New research could explain why people with type 2 diabetes are more likely to develop dementia, help identify risk factors and inform interventions to help prevent or delay the condition.
The research analysed ‘cardiometabolic factors’ – such as blood pressure, blood sugars and cholesterol levels – in people with type 2 diabetes across two decades. The team identified changes in these factors during this period that were associated with developing dementia in later life.
Dementia is more common in people with type 2 diabetes, but the reason why they are more at risk hasn’t been clear.
Researchers analysed data from 227,580 people with type 2 diabetes over the age of 42 years, around 10% of whom went on to develop dementia. The team examined the participants’ medical history across the 20 years prior to their dementia diagnosis to look at changes in cardiometabolic factors and bodyweight, and compared these to people who didn’t develop dementia.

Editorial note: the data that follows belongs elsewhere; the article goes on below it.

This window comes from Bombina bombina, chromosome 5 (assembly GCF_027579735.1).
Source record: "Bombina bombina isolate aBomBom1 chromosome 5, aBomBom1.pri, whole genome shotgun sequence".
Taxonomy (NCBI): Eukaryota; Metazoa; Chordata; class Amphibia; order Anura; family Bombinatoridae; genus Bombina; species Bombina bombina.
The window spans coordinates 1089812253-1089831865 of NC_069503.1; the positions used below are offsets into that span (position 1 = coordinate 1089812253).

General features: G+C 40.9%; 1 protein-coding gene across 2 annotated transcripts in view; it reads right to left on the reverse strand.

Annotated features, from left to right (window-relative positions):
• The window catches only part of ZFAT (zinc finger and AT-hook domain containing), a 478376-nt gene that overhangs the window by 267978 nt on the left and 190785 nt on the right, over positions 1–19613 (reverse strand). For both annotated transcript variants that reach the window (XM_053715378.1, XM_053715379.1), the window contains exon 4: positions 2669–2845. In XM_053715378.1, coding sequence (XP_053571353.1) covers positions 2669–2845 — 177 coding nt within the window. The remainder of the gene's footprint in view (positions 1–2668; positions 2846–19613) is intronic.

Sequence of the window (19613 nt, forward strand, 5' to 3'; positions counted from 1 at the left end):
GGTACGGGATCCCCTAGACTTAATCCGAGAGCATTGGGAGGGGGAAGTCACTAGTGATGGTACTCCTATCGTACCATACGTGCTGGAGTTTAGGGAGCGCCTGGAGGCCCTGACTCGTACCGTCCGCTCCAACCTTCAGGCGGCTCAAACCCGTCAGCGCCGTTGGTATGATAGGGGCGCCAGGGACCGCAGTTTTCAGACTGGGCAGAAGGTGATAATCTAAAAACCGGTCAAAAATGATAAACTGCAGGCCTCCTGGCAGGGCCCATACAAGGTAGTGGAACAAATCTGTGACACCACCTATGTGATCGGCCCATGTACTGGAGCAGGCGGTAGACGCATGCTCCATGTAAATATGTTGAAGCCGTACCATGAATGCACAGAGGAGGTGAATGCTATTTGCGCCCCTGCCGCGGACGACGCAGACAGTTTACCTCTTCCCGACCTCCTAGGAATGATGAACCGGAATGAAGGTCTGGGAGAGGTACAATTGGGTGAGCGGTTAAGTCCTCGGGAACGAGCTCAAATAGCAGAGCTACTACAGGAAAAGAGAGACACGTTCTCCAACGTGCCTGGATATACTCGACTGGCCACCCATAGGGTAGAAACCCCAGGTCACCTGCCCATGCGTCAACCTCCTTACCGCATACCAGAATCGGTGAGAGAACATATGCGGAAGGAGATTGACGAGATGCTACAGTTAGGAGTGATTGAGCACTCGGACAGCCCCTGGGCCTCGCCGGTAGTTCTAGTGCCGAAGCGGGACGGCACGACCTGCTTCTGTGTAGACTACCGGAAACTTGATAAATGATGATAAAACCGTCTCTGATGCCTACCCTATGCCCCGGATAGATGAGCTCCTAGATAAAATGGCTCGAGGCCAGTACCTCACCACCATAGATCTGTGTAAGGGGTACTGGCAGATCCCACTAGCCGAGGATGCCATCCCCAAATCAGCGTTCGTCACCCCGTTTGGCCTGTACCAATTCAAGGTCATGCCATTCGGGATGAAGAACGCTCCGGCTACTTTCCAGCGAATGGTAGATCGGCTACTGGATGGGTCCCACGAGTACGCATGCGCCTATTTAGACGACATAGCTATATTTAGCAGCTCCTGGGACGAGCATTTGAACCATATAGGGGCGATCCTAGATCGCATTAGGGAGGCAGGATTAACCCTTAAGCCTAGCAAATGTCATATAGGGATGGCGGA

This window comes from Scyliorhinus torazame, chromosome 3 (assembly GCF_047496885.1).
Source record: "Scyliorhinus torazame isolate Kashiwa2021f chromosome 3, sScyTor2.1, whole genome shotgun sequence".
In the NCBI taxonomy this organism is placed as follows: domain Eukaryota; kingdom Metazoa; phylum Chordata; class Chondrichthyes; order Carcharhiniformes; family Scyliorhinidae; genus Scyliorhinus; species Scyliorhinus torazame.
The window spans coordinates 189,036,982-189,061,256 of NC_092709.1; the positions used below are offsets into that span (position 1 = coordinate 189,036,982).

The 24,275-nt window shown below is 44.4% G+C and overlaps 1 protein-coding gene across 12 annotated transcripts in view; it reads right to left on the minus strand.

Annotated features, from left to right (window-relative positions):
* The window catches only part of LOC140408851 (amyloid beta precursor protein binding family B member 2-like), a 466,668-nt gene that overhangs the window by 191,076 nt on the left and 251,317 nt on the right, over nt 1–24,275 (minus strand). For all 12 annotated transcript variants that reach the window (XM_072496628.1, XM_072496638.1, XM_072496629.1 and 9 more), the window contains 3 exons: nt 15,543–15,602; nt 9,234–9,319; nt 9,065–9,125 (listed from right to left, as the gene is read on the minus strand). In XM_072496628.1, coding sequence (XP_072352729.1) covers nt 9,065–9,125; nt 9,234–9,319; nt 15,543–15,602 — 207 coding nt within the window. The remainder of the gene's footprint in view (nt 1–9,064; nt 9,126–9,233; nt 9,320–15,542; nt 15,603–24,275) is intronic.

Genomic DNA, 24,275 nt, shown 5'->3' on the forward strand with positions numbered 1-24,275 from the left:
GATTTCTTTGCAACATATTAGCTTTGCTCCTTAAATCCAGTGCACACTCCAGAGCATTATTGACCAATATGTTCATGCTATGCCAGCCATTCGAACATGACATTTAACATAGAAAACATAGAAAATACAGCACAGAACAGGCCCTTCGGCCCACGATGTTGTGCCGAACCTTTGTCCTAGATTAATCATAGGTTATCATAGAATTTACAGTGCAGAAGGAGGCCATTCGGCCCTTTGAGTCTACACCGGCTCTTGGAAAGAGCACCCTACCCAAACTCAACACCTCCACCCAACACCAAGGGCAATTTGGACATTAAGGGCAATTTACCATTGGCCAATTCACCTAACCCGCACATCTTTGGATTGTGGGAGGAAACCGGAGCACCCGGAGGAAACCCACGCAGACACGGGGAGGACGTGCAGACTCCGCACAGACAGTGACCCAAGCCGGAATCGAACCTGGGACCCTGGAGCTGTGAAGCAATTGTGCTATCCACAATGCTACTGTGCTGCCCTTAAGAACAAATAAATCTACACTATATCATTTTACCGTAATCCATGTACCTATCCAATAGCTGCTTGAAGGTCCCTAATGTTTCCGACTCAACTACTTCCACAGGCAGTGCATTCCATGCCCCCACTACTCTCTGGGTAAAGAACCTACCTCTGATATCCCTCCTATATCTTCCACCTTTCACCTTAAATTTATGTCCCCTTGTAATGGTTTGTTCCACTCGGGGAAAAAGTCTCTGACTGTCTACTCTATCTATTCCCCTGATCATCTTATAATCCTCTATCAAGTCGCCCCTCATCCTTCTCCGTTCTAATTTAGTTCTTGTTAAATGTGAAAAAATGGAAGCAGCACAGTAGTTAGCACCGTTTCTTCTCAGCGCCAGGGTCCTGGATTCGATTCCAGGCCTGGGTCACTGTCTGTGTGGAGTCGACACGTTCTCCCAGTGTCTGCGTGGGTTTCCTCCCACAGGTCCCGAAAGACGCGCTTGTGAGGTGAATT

Over the 20-year period, people who developed dementia had higher blood pressure between 11-19 years before their dementia diagnosis, compared with those who didn’t develop dementia.
Blood sugar and cholesterol levels were also found to be generally higher across the entire 20-year period among people with type 2 diabetes who developed dementia, compared with those who didn’t.
These findings suggest that by monitoring cardiometabolic factors and managing blood glucose, blood pressure, cholesterol and bodyweight, people with type 2 diabetes could be supported to lower their risk of dementia.
Dr Elizabeth Robertson, Director of Research at Diabetes UK, which funded the study, said: ‘These crucial findings have uncovered how type 2 diabetes may contribute to dementia onset. Changes in the body that lead to dementia occur years before symptoms arise. Knowing which factors contribute to the development of dementia, and when they have the biggest impact, is vital.’